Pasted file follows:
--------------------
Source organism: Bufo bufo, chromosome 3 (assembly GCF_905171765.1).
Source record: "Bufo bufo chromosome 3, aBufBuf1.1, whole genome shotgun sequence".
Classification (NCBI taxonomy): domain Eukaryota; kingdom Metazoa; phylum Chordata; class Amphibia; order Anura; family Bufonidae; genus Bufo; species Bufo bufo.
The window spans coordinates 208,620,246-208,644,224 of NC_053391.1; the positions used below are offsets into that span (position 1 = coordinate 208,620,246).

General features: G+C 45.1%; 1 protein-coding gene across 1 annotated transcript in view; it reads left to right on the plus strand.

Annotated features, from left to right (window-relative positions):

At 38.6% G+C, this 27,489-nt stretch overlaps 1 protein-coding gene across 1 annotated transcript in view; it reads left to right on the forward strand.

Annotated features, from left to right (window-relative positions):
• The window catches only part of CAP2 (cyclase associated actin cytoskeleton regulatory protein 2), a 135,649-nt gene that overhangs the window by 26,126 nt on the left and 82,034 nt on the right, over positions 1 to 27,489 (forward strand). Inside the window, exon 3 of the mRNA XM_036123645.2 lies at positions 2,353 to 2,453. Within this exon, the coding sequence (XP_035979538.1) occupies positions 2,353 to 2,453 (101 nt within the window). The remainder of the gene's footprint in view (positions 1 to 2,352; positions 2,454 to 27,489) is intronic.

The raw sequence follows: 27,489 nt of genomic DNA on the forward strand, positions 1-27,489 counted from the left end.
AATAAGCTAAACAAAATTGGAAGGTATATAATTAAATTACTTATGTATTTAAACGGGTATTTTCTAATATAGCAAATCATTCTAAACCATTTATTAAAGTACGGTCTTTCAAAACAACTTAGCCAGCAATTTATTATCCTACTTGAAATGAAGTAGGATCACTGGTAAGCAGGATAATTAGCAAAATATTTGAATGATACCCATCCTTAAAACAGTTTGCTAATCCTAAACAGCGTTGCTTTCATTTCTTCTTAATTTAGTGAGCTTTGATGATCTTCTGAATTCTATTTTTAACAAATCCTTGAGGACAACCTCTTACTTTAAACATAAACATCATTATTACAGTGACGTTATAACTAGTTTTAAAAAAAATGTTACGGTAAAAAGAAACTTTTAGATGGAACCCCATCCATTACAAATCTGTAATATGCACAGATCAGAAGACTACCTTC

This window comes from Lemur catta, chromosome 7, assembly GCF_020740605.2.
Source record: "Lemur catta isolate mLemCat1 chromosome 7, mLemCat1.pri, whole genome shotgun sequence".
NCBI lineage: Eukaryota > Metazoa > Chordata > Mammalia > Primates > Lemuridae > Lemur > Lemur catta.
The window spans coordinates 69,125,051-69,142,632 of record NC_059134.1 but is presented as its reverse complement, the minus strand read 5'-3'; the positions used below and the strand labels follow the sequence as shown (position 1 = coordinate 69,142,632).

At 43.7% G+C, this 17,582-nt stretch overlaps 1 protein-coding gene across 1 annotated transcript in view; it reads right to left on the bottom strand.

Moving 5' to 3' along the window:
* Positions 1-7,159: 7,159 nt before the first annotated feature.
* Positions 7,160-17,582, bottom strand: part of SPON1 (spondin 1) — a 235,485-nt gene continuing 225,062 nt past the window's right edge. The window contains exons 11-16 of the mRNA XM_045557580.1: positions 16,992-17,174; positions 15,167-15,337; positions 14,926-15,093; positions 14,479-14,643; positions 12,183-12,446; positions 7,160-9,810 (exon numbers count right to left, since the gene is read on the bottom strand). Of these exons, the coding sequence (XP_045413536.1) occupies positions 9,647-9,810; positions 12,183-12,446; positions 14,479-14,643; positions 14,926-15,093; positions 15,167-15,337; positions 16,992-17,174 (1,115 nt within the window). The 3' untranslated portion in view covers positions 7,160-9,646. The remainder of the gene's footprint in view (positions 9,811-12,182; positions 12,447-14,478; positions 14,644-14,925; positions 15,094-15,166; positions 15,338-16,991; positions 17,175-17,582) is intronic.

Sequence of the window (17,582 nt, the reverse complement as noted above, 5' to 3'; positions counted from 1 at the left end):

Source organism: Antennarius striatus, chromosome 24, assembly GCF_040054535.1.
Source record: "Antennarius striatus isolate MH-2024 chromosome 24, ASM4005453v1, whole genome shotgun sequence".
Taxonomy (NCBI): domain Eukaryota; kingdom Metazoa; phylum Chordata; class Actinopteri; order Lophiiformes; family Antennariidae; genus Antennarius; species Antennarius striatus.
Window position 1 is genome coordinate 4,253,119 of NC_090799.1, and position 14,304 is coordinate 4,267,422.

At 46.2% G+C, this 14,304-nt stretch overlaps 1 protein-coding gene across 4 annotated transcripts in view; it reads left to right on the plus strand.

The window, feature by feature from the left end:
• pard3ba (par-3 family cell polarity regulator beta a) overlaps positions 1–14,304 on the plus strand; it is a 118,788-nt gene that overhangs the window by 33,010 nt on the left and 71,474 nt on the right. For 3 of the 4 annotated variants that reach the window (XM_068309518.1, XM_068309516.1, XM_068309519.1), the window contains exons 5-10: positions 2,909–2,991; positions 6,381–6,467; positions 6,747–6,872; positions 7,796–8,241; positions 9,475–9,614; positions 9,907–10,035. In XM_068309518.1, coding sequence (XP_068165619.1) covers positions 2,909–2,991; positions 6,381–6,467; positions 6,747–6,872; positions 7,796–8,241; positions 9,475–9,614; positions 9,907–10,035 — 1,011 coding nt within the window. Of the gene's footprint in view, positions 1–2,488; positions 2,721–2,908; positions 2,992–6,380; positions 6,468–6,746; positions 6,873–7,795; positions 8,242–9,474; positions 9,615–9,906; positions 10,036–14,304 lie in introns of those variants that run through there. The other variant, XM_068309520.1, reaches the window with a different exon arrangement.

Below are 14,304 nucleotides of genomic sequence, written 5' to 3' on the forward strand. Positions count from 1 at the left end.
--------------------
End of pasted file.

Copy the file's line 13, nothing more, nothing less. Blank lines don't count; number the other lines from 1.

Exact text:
Source record: "Lemur catta isolate mLemCat1 chromosome 7, mLemCat1.pri, whole genome shotgun sequence".